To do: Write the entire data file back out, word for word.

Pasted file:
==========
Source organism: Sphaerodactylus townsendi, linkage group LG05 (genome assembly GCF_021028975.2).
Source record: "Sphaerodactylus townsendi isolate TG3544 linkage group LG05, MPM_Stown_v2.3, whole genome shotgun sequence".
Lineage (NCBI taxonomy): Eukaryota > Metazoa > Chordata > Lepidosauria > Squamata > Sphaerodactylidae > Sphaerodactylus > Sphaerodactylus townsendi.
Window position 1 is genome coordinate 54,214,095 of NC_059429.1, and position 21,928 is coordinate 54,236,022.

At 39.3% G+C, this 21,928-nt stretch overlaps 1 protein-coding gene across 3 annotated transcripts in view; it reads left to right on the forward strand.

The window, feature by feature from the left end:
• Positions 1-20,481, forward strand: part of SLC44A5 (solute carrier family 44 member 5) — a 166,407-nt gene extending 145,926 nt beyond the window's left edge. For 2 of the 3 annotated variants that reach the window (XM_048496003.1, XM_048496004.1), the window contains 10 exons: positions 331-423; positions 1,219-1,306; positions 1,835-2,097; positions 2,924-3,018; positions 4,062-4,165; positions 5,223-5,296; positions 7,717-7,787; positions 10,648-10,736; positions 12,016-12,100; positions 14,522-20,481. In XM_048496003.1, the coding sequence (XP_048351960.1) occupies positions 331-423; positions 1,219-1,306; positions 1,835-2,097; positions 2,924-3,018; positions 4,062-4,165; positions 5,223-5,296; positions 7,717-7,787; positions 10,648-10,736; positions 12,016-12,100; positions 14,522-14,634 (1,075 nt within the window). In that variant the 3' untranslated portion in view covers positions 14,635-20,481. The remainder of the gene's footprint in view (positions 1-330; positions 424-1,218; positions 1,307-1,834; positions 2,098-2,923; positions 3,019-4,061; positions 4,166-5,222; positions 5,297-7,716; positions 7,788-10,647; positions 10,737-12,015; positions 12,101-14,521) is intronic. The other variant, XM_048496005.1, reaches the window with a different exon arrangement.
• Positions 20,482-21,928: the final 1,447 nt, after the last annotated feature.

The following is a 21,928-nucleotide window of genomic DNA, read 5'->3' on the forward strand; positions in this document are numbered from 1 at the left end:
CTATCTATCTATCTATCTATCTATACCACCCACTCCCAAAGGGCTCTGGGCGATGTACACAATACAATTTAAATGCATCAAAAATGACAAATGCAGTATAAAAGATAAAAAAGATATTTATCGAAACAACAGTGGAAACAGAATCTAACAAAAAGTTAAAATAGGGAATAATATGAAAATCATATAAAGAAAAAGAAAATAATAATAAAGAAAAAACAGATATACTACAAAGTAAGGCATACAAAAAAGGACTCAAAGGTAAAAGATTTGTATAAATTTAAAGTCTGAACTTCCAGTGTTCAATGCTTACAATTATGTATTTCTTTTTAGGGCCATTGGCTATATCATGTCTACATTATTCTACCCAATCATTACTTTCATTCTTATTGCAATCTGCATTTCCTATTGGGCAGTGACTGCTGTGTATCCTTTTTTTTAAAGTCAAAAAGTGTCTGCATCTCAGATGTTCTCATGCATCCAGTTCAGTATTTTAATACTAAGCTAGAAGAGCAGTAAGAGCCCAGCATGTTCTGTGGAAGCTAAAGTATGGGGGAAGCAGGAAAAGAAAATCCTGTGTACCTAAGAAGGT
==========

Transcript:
Source organism: Sphaerodactylus townsendi, linkage group LG05 (genome assembly GCF_021028975.2).
Source record: "Sphaerodactylus townsendi isolate TG3544 linkage group LG05, MPM_Stown_v2.3, whole genome shotgun sequence".
Lineage (NCBI taxonomy): Eukaryota > Metazoa > Chordata > Lepidosauria > Squamata > Sphaerodactylidae > Sphaerodactylus > Sphaerodactylus townsendi.
Window position 1 is genome coordinate 54,214,095 of NC_059429.1, and position 21,928 is coordinate 54,236,022.

At 39.3% G+C, this 21,928-nt stretch overlaps 1 protein-coding gene across 3 annotated transcripts in view; it reads left to right on the forward strand.

The window, feature by feature from the left end:
• Positions 1-20,481, forward strand: part of SLC44A5 (solute carrier family 44 member 5) — a 166,407-nt gene extending 145,926 nt beyond the window's left edge. For 2 of the 3 annotated variants that reach the window (XM_048496003.1, XM_048496004.1), the window contains 10 exons: positions 331-423; positions 1,219-1,306; positions 1,835-2,097; positions 2,924-3,018; positions 4,062-4,165; positions 5,223-5,296; positions 7,717-7,787; positions 10,648-10,736; positions 12,016-12,100; positions 14,522-20,481. In XM_048496003.1, the coding sequence (XP_048351960.1) occupies positions 331-423; positions 1,219-1,306; positions 1,835-2,097; positions 2,924-3,018; positions 4,062-4,165; positions 5,223-5,296; positions 7,717-7,787; positions 10,648-10,736; positions 12,016-12,100; positions 14,522-14,634 (1,075 nt within the window). In that variant the 3' untranslated portion in view covers positions 14,635-20,481. The remainder of the gene's footprint in view (positions 1-330; positions 424-1,218; positions 1,307-1,834; positions 2,098-2,923; positions 3,019-4,061; positions 4,166-5,222; positions 5,297-7,716; positions 7,788-10,647; positions 10,737-12,015; positions 12,101-14,521) is intronic. The other variant, XM_048496005.1, reaches the window with a different exon arrangement.
• Positions 20,482-21,928: the final 1,447 nt, after the last annotated feature.

The following is a 21,928-nucleotide window of genomic DNA, read 5'->3' on the forward strand; positions in this document are numbered from 1 at the left end:
CTATCTATCTATCTATCTATCTATACCACCCACTCCCAAAGGGCTCTGGGCGATGTACACAATACAATTTAAATGCATCAAAAATGACAAATGCAGTATAAAAGATAAAAAAGATATTTATCGAAACAACAGTGGAAACAGAATCTAACAAAAAGTTAAAATAGGGAATAATATGAAAATCATATAAAGAAAAAGAAAATAATAATAAAGAAAAAACAGATATACTACAAAGTAAGGCATACAAAAAAGGACTCAAAGGTAAAAGATTTGTATAAATTTAAAGTCTGAACTTCCAGTGTTCAATGCTTACAATTATGTATTTCTTTTTAGGGCCATTGGCTATATCATGTCTACATTATTCTACCCAATCATTACTTTCATTCTTATTGCAATCTGCATTTCCTATTGGGCAGTGACTGCTGTGTATCCTTTTTTTTAAAGTCAAAAAGTGTCTGCATCTCAGATGTTCTCATGCATCCAGTTCAGTATTTTAATACTAAGCTAGAAGAGCAGTAAGAGCCCAGCATGTTCTGTGGAAGCTAAAGTATGGGGGAAGCAGGAAAAGAAAATCCTGTGTACCTAAGAAGGT